I eventually made land in Ireland quite far north in Arklow after the big tides kept taking me up the coast. For every mile towards land I was making, I’d do 3 miles north. The going was slow and the logistics of getting from our anchorage each night to the start point became quite exhausting. On a few occasions, right after an actual tornado hit Ireland, we took 8 hours to make the start point due to bad wind and heavy waves. I was starting to feel, for the first time, really unwell. I was getting a lot colder than normal. Up till now I managed a good 90 minutes before I felt the cold and needed to eat. But now I was cold from the moment I got in the water. I still pushed on and was averaging around 10-15 miles per day but became quite reserved and quite on the boat. The crew knew I was struggling and not enjoying it. The two big crossing had really taken it out of me.
Kenton to the rescue. A really good friend of mine from South Africa decided to fly out and swim with me for a few days. If I’m honest, I was quite nervous. I wasn’t feeling good and really weak. If I was going to have a guest, who used to swim for South Africa, I really wanted to be on top form and show him a good time. Kent arrived and met us in Arklow and within minutes my mood was lifted. He fitted in perfectly even though he was sleeping on the pissy floor on the yacht. He was really excited to be with us and that energy gave me a much needed boost.
We did out first session together and smashed 20 miles towards Dublin. The weather was incredible and having Kent to pace me really upped my game. Not being a ‘real’ swimmer means I have no understanding of whether I am doing well or not. I have no one to compare myself too. Also it was great to finally compare styles in the water with someone who actually knows what they are doing. Turns out my style wasn’t all that bad but I need to make more out of the recovery side of my stroke. I keep my arm quite tense and rigid apparently. Still working on that.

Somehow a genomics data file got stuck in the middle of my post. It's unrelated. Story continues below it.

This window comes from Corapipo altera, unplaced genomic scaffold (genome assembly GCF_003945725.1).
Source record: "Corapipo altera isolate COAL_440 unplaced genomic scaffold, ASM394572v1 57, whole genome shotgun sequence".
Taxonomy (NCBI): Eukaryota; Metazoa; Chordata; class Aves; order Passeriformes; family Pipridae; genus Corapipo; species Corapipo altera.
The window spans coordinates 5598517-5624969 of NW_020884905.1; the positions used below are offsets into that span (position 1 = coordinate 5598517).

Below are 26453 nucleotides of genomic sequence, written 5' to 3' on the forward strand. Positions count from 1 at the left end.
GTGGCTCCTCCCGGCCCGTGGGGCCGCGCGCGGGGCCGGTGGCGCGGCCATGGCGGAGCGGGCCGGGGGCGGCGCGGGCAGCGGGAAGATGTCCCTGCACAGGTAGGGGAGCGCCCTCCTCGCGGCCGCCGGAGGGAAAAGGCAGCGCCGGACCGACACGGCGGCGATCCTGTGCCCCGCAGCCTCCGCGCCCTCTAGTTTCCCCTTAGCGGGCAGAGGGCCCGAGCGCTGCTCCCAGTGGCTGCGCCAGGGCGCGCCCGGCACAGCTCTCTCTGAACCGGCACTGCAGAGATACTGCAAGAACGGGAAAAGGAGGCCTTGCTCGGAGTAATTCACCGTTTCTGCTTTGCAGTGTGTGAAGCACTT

Kent stayed with me for a few days and annoyingly they were the best 3 days we’ve had all swim. They were glass smooth, we had big tides and our anchorages were so calm you forgot you were on a boat. I say annoyingly because Kent is going to go home and tell everyone how easy this whole swimming thing is. Ha. I'm not really complaining though. I needed a bit of good luck.
Kent left us just North of Dublin just before I did my little piece for The One Show which was both exciting and nerve wracking at the same time. It’s always great to find out that people are getting something from this adventure as sharing it was an important goal from the outset.
From just north of Dublin things started to get really tough again. The high from Kent and all the BBC activity made way for some cold miserable days and really bumpy night's at sea. There was a huge area of slack water for about 50 miles. This meant I had no tide at all and was forced to battle through waves coming from all angels while small eddies pushed me all over the place. For some reason jellyfish seemed to like this area too and I got stung on the hands and face quite a few times. The one good thing though was the amount of phosphorescence that showed themselves at night. It was incredible. Millions of them running off my fingers with every stroke. I think it was potentially the most incredible experience of my life, the one I’ll tell repeatedly when I’m old and senile.
Mileage was slow and I was only averaging 5-7 miles per day and getting cold a lot. I then also came down with a small cold. It wasn’t bad enough to stop swimming but it meant I couldn't push it without coughing my lungs out. Drugged up I pushed on towards Northern Ireland.